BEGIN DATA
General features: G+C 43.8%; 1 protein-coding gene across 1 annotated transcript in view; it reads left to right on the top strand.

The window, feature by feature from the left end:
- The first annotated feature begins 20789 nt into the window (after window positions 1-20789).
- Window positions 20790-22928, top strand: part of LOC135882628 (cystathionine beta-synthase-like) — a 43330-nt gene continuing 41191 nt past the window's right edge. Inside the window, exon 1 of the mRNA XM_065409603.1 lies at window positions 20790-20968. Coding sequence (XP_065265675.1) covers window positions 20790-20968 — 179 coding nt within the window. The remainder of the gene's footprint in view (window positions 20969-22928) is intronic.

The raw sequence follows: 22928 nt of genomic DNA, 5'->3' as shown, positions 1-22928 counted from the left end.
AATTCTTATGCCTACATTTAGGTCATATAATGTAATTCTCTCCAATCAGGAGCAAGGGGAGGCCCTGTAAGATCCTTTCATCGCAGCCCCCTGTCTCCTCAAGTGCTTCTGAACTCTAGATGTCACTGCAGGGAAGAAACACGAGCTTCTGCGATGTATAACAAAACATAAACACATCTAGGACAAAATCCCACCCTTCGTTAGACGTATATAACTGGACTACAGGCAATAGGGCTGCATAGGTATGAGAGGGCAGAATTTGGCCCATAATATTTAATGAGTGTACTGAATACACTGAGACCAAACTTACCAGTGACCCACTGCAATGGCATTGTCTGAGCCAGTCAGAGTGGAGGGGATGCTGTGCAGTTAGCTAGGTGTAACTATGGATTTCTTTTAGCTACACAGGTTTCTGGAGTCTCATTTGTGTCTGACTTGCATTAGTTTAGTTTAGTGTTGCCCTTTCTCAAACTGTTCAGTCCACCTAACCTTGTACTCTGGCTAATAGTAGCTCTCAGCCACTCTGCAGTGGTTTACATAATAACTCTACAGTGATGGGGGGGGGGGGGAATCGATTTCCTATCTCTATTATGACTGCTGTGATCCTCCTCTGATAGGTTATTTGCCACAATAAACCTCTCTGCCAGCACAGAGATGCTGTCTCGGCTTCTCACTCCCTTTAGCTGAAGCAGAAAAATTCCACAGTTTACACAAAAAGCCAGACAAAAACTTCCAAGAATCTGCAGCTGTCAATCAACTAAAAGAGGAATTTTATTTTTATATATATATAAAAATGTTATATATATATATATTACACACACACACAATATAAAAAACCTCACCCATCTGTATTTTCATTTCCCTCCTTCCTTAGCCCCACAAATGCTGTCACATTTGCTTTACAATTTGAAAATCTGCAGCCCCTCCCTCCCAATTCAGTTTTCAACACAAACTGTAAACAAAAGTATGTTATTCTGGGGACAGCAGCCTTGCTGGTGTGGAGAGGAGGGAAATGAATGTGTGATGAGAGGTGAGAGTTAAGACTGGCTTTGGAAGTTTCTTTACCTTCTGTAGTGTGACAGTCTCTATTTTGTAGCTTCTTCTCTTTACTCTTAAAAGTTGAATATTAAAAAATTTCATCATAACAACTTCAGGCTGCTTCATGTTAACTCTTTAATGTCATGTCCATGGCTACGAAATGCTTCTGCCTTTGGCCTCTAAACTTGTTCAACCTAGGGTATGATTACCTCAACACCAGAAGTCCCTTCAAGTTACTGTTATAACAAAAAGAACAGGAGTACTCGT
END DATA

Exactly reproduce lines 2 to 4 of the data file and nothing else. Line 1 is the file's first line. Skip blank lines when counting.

The window, feature by feature from the left end:
- The first annotated feature begins 20789 nt into the window (after window positions 1-20789).
- Window positions 20790-22928, top strand: part of LOC135882628 (cystathionine beta-synthase-like) — a 43330-nt gene continuing 41191 nt past the window's right edge. Inside the window, exon 1 of the mRNA XM_065409603.1 lies at window positions 20790-20968. Coding sequence (XP_065265675.1) covers window positions 20790-20968 — 179 coding nt within the window. The remainder of the gene's footprint in view (window positions 20969-22928) is intronic.